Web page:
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The Russian River Ferry brings fisherman to the far bank. This is an extremely popular fishing spot and where you can witness combat fishing. I, for one, was happy there weren’t too many anglers out on this day. It would be neat to see fisherman shoulder to shoulder on the river, but I imagine tempers can flare…

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If you’ve never heard of combat fishing, you should Google it! It’s nuts! Anyhow, back to our adventure. We lucked out and got to see several eagles as we drifted…

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We were coming up on the only Class III rapids on our trip and I decided to video going through the Kenai River Canyon…

Austin noticed a couple up on the bluff, they were pointing and looking at something across the river. And guess what – finally – a bear…

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See the couple on the bluff

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We were getting closer and closer to Skilak Lake, which would mark the end of our float. Austin knew of a small side channel where he frequently sees moose. Since we had plenty of time, we left the main part of the river and found ourselves in the most beautiful, peaceful area I’ve been in for ages…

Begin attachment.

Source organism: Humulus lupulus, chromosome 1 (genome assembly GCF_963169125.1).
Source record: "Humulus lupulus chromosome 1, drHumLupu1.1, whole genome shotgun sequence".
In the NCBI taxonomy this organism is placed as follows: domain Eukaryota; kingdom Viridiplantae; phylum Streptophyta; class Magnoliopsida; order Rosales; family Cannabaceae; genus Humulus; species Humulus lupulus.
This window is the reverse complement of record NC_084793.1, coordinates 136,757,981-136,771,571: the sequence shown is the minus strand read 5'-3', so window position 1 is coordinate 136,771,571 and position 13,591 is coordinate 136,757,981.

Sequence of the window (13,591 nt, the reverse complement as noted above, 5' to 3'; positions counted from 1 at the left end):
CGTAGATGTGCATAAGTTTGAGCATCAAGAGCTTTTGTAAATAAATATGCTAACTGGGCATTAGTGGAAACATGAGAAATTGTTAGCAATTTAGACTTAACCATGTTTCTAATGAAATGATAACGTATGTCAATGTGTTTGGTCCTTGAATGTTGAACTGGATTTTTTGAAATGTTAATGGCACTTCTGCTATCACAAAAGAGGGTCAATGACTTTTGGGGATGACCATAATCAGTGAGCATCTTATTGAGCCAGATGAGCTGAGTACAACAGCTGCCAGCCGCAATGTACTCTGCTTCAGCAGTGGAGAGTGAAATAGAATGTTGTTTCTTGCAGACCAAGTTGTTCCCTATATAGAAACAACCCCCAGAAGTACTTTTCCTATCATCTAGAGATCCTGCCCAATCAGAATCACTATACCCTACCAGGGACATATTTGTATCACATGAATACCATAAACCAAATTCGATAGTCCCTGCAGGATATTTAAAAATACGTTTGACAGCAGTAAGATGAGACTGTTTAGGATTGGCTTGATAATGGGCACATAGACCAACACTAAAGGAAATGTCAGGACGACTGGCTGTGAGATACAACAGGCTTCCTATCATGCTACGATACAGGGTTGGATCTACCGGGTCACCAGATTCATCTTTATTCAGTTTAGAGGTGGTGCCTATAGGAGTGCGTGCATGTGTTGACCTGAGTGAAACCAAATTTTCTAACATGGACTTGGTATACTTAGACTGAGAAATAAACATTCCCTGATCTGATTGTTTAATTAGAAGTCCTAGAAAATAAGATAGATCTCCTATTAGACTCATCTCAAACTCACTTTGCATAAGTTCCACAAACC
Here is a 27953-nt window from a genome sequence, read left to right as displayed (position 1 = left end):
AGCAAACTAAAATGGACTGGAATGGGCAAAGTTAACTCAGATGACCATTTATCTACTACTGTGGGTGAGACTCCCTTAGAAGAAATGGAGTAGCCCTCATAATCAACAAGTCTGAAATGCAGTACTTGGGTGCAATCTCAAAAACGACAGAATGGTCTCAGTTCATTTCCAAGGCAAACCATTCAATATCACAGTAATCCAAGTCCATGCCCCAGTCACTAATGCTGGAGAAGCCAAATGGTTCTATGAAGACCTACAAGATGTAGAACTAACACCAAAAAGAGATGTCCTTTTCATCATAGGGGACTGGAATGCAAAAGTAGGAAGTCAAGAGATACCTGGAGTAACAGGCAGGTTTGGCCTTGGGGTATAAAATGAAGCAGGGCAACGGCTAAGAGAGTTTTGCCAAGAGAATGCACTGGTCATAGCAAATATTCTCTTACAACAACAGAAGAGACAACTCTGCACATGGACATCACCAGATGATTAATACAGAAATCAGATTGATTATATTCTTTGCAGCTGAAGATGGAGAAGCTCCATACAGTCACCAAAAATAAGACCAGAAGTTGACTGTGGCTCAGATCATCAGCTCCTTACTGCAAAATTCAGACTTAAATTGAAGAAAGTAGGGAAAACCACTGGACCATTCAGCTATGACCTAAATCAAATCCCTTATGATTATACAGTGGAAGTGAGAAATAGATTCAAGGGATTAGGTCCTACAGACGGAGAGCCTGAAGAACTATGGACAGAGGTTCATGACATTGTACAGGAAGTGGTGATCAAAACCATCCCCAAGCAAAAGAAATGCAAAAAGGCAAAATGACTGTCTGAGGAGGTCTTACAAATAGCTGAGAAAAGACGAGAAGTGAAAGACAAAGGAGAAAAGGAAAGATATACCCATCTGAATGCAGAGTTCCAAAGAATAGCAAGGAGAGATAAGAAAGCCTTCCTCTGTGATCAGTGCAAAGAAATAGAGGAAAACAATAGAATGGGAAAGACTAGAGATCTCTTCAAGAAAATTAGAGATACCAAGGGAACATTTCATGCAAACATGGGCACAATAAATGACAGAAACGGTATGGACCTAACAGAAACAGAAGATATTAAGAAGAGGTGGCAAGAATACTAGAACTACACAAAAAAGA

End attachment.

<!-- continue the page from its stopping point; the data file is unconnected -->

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The detour was a wonderful addition to an already exciting day. When we finally got to Skilak Lake, Austin broke out the makings for our lunch…

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After we had eaten, Austin packed up everything and prepared to lead us on a mile and a half hike to where the van was waiting…

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It was a beautiful hike to the van. I’m hoping Steve and I can go back and hike the trail again.

You won’t believe it, but I am almost caught up! It’s a good thing too because we only have another 3 weeks in Moose Pass before we head to Denali!

Thanks for coming along with us on our adventures.

I’d love to hear your thoughts!